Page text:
Near the city of Springdale in Southwestern Utah you’ll find the kind of place that you generally only see in movies. Zion National Park is a nature-lover’s dream, with canyons, rivers, weeping walls, and the kind of wildlife that you go to the zoo for.
The Paiute called it ‘Mukuntuweap’, which was believed to mean ‘straight canyon’, but in 1872 Mormon Pioneers explored the area and renamed it, calling it Zion. They even urged President Taft to protect this stunning location and this request was granted… resulting in 16,000 acres of what we now call Zion National Park.
It’s just as beautiful and pristine today.
Zion is a formidable competition to the most impressive marvel of North America – Banff National Park Canada.
Let’s talk about some of the places that you will want to see when you get a chance to view this marvel of Nature for yourself.
Zion Canyon Visitor Center
Generally the first stop for everyone visiting Zion National Park is the Visitor center and for good reason. Inside you’ll find a miniature replica of the park that can help you to determine if the Zion hiking trails which you’ve selected are going to be most strategically-located choices.
This will save a little wear and tear on your feet so be sure to take advantage!
Folks are also there to answer your questions and for the ecologically-inclined there is even an ‘Ecohunt’ that can be done where you and the kids can learn more about the many ecologically-friendly features of the center, including solar panels, shade towers, and more.
Zion Canyon Scenic Drive
Whether by car of if you really want a thrill, by motorcycle, the Zion Canyon Scenic drive is a 57 mile route that allows you to see some of the highlights of the park and for those of you who don’t like to plan out your trips, this is a great way to simply jump in the pool and to see where fate leads you.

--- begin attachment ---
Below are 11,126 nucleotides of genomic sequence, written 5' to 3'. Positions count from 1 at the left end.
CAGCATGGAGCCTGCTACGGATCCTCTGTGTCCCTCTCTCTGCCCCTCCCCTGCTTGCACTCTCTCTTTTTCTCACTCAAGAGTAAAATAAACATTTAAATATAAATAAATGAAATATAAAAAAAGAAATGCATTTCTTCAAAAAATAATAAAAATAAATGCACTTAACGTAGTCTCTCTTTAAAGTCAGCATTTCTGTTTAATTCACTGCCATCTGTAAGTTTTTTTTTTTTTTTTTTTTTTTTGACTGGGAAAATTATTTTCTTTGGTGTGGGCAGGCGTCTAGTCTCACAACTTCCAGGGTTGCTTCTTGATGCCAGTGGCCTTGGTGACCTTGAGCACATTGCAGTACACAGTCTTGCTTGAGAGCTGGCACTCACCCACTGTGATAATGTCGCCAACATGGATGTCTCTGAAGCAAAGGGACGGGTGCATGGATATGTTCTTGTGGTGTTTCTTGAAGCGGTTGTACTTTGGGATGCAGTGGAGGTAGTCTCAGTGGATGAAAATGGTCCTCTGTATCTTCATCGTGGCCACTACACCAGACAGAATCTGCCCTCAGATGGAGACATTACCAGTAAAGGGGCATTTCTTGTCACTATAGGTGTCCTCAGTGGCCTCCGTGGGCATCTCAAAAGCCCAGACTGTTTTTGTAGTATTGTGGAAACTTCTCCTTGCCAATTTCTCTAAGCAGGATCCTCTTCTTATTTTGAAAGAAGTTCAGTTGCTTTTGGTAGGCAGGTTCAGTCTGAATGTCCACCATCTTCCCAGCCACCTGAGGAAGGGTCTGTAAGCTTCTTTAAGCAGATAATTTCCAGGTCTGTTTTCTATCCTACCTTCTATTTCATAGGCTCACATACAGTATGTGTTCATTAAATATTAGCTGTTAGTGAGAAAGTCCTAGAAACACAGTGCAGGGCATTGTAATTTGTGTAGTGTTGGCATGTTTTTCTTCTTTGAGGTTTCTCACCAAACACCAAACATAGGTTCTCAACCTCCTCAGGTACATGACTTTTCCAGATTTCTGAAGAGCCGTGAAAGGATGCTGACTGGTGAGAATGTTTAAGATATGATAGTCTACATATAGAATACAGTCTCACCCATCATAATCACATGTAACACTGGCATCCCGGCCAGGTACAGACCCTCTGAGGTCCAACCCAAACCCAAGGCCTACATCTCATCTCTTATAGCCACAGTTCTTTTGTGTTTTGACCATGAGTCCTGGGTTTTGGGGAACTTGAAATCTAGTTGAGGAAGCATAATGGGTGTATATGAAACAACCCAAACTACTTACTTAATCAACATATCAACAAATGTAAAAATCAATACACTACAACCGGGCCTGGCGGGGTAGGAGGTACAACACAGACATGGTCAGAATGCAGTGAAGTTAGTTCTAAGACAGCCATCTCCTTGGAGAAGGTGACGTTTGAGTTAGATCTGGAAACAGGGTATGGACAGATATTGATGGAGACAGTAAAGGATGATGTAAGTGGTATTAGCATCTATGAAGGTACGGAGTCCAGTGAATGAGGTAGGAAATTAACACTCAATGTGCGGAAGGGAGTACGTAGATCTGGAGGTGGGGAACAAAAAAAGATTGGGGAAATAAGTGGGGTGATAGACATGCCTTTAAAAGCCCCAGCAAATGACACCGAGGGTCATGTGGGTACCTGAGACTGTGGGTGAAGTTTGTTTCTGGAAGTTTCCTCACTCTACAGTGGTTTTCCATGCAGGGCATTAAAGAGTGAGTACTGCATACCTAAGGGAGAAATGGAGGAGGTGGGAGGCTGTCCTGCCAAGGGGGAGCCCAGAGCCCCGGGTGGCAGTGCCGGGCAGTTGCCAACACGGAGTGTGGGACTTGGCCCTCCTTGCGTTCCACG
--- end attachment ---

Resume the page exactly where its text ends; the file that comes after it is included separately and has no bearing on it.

It’s impossible to make a bad choice, as Nature put a lot of work into the surroundings that you will experience here.
Camping in Zion National Park
You are coming here for the nature and so you really should consider camping directly inside the park. There are some unique sounds, scents, and sights here and camping is a great way to familiarize yourself with the park. Zion National Park hosts quite the assortment of amazing wildlife and here is a taste of the kind of animals that live here:
- Over 120 Avian species, including birds like the Black-headed Grosbeak, the Acorn Woodpecker, Abert’s Towhee, and even Bald Eagles!
- Gray Foxes
- Desert Tortoises
- Ringtail cats
These are just a few examples, of course, and if you were looking for an excuse to camp here during your visit t, well, then you’re welcome!
One of the best hikes in Zion National Park is a visit to ‘The Narrows’, which is the slimmest part of Zion Canyon and well worth the trip. Getting there will require a riverside hike of about a mile from the sandstone ‘Temple of Sinawava’. Don’t go too far into the Narrows, however, unless you’ve got some solid footwear and some sort of portable boat—as your path will soon lead you directly into the Virgin River.